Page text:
A Servant's Heart
We made direct amends to such people wherever possible, except when to do so would injure them or others.
At this point in recovery, most of us have experienced some major changes in our attitudes. At one time, we were so consumed by our addictions that we thought only of ourselves, failing to show any consideration for others. In this step, the focus is on the interests and needs of others.
The apostle Paul taught, "Don't be selfish; don't try to impress others. Be humble, thinking of others as better than yourselves. Don't look out only for your own interests, but take an interest in others too" (Philippians 2:3-4). Whether we make direct amends to others or choose not to because of the injury it would cause, we are concerned with protecting others from pain and suffering.
There may be situations where we will suffer if we go back to make amends. This is part of the work of recovery, and the potential pain should not deter us. The apostle Peter wrote, "If you suffer for doing good and endure it patiently, God is pleased with you. . . . Christ suffered for you. He is your example, and you must follow in his steps. He never sinned, nor ever deceived anyone. He did not retaliate when he was insulted, nor threaten revenge when he suffered. He left his case in the hands of God, who always judges fairly" (1 Peter 2:20-23).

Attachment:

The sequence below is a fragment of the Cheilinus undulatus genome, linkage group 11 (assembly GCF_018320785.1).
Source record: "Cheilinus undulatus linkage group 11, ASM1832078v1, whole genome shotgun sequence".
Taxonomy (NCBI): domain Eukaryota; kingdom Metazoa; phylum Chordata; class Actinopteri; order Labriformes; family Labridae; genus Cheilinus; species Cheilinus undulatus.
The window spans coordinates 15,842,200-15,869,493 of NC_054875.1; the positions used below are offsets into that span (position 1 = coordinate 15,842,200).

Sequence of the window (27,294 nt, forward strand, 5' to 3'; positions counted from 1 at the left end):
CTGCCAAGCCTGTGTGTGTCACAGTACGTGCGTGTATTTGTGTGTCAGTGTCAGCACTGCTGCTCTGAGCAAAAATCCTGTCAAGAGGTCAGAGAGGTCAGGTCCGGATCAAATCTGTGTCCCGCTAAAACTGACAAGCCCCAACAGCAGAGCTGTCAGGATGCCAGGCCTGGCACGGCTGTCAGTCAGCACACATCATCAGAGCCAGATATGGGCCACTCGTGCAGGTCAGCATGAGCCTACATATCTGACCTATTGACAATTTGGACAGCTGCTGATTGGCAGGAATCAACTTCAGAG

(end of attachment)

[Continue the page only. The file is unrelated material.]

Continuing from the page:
This step can be very difficult as we face the painful consequences of past actions. During this time, we need to turn our lives over to the care of God. He will fairly and wisely decide what will happen to us.
The best cure for selfishness is God's call to serve others.
Taken from The Life Recovery Devotional: Thirty Meditations from Scripture for Each Step in Recovery by Stephen Arterburn and David Stoop. Copyright © 1991 by Stephen Arterburn and David Stoop. Used by permission of Tyndale House Publishers, Inc. All rights reserved.